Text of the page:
“It is obvious to everybody that the phenomena of the world are evidently irreversible. I mean things happen that do not happen the other way. You drop a cup and it breaks, and you can sit there a long time waiting for the pieces to come together and jump back into your hand. If you watch the waves of the sea breaking, you can stand there and wait for the great moment when the foam collects together, rises up out of the sea, and falls back farther out from the shore — it would be very pretty!” - Richard Feynman
We all have an immediate, almost visceral understanding of the distinction between the past and the future, even from the most mundane experiences. We learn from the past, and we plan for the future. We celebrate, we commemorate, we mourn, and we hope. Yet, as Feynman notes, no one would sit and wait after a long enough time for the cup to come back together.
But although we so clearly understand the distinction between past and future so many of us spend surprisingly little time thinking about the present - the way we cultivate it and the way we become inspired by it. The more I think about it the more surprising this is, since in a sense there is no period quite so long as right now.
More than anything else this is because now is such a slippery concept in the first place. On the one hand, there is a standard notion of nowness we’re all naturally in tune with as we check our calendars, our watches, and our phones. On the other, there’s the time we truly experience. In ancient Greek, the distinction between kronos (chronological, measured time) and kairos (qualitative, lived time) helped us better understand what we mean by the present moment. Similarly, in Sanskrit, ritu played a key cultural (and often spiritual) role marking meaningful moments of change.
In the current day, especially in light of the pandemic, our attention has slowly returned to the concept of lived time as a subject of analysis. As we all experienced time dilation together, it became more relevant, and in some ways easier for us to pinpoint just how much of an impact new experiences (and hence new memories) can have on our ability to move from one moment to the next.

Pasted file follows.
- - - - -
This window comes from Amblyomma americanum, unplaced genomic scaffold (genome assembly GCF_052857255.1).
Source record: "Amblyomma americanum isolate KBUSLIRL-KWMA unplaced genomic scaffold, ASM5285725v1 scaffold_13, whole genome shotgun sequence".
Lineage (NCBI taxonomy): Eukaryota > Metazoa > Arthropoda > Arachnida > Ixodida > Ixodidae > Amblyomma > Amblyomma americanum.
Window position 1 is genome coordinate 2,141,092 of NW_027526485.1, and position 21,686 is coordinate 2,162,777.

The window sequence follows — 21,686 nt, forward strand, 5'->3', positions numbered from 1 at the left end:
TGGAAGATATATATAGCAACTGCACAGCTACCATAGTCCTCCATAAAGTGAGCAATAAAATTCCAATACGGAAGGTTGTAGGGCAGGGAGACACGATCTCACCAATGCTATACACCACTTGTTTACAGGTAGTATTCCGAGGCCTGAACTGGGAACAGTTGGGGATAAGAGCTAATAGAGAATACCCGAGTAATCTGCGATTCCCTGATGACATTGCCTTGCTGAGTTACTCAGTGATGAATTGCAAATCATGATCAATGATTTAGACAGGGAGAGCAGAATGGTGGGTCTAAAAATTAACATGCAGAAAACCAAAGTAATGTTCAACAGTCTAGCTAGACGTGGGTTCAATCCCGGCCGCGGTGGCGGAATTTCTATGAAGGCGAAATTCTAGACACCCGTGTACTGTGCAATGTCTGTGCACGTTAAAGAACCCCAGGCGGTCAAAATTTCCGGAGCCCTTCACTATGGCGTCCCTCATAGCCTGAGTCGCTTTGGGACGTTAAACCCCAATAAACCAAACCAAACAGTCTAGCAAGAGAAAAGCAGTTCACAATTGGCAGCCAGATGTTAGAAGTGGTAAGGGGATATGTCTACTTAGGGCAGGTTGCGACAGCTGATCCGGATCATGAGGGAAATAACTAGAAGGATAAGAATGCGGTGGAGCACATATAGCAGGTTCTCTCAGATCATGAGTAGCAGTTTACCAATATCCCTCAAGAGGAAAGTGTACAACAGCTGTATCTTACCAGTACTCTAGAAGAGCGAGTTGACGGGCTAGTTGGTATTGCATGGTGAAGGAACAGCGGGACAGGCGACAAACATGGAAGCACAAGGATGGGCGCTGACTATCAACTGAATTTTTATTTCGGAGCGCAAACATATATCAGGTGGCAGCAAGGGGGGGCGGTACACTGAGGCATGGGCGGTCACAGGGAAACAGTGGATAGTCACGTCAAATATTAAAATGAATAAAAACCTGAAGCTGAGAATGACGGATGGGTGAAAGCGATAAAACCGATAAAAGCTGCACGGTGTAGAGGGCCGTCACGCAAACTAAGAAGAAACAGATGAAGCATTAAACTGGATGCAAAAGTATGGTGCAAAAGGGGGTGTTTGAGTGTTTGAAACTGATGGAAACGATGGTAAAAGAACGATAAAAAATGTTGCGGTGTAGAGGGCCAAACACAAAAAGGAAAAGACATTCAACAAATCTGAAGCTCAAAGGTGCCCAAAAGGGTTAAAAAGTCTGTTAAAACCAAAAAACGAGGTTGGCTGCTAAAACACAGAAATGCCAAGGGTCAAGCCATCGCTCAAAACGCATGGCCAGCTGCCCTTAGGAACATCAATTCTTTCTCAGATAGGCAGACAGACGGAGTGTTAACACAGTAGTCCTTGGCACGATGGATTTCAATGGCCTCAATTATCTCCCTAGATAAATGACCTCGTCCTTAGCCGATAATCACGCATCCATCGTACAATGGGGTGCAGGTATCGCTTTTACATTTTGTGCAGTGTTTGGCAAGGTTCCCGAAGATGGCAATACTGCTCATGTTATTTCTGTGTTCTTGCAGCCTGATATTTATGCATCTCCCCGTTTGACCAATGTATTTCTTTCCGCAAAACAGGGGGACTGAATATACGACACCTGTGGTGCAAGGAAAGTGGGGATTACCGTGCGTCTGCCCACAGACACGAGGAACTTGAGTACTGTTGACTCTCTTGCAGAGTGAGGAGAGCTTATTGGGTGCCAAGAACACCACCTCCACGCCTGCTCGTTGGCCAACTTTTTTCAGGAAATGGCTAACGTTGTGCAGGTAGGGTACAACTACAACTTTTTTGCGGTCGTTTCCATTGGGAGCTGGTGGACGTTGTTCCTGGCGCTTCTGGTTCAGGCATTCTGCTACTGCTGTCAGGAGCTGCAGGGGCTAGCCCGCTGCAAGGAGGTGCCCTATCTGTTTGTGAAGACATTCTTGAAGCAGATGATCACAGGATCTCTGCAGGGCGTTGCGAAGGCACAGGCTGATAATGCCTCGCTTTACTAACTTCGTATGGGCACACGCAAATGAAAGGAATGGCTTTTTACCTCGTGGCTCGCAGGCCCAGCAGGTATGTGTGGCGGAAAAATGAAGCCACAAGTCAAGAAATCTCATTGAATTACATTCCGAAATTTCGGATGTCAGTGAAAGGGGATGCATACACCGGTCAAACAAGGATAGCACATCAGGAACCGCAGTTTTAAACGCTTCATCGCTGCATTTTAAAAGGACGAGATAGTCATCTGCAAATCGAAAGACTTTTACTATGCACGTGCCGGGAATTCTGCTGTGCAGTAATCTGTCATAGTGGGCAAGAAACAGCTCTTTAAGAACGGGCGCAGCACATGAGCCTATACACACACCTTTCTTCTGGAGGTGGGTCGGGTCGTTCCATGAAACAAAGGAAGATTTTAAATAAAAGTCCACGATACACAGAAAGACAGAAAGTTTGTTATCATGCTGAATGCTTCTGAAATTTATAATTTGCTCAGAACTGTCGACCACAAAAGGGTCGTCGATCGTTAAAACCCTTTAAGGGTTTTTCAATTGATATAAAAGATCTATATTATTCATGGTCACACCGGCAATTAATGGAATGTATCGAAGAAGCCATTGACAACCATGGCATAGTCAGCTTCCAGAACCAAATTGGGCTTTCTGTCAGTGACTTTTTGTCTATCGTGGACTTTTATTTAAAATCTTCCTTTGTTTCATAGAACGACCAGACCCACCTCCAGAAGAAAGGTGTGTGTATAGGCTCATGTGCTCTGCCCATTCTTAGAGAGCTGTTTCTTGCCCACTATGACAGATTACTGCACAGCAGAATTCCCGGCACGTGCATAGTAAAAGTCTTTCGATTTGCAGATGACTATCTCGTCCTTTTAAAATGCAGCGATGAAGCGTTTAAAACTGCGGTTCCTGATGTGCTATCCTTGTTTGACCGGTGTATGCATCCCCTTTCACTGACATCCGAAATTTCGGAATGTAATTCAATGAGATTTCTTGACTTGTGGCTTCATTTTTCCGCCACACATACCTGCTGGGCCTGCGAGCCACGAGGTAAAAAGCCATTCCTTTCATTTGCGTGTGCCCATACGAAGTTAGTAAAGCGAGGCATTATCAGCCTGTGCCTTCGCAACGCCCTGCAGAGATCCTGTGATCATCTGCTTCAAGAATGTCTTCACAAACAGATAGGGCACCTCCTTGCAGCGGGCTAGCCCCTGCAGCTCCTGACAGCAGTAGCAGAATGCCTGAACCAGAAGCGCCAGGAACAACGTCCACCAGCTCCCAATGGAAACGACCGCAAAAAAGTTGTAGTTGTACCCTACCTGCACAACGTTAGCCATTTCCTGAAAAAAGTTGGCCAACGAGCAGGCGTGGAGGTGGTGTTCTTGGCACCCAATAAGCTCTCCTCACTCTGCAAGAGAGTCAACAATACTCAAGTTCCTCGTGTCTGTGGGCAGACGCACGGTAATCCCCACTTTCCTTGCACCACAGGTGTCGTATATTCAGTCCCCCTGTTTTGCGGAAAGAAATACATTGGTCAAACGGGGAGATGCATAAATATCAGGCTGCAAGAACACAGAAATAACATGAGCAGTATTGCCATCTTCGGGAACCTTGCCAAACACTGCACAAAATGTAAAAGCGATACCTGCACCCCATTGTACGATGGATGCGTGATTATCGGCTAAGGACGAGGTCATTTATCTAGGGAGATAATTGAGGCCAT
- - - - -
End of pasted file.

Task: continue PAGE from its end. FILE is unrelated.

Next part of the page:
In every era the way we each individually interpret time comes with collective consequences. As the origins of words like kairos and ritu suggest, there has always been a sense of life and ripeness that comes with a change in environment, and with new experiences.
Simultaneously, there is a sense of punctuation that comes with ritual which guides our ability to recollect our collective memory. Rituals are intentional, repeated moments with others or even with ourselves, which somehow, incredibly, cleanse our spirits and create a renewed sense of novelty (and alter our sense of time). But the types of rituals we take part in have changed extensively over time, with the rise and fall variations of social, political, theological / ecclesiastic tradition, and perhaps most importantly with the rise of new technologies.
These times of change in ritual haven’t been left unexplored. The ethnographer Arnold van Gennep, anthropologist Victor Turner, and even the psychologist Carl Jung all touched on the notion of liminal phases in which changes in rituals and customs occur – another kind of collective present. Today, people might like to call these changes vibe shifts.
With the ever increasing pace of technology, these shifts are occurring faster than ever. With the introduction of the printing press, we moved from spoken words held in memory to books as the main store of human knowledge.
As Marshall McLuhan noted, computers, connected via the internet, have further complicated the way we remember and the way we flow through time. Especially in the modern day, we’re constantly bouncing between algorithmically generated and distributed narratives that lack the same weight, the same auras as those that we collectively imagined together.
It’s no surprise then that the idea of lore has resurfaced. But perhaps the most important questions remain unasked: namely, what actions can we take to collectively maintain it?
There are many answers to this question, and I’m not even certain there’s a right one, but it certainly feels like we need new forms of ritual that we can enact together to draw ourselves back to intentionality; to regain a sense of focus and in turn a sense of true belonging.
Exploring these rituals, however, can’t be done in writing. It can’t be done between a writer and an audience. It has to be done together.
Thanks as always to Andy Tudhope, David Phelps, and Vivek Singh for graciously reviewing this draft. Please note, this draft will likely change over time as I update my thinking and continue to add more depth and context. Feel free to check back soon!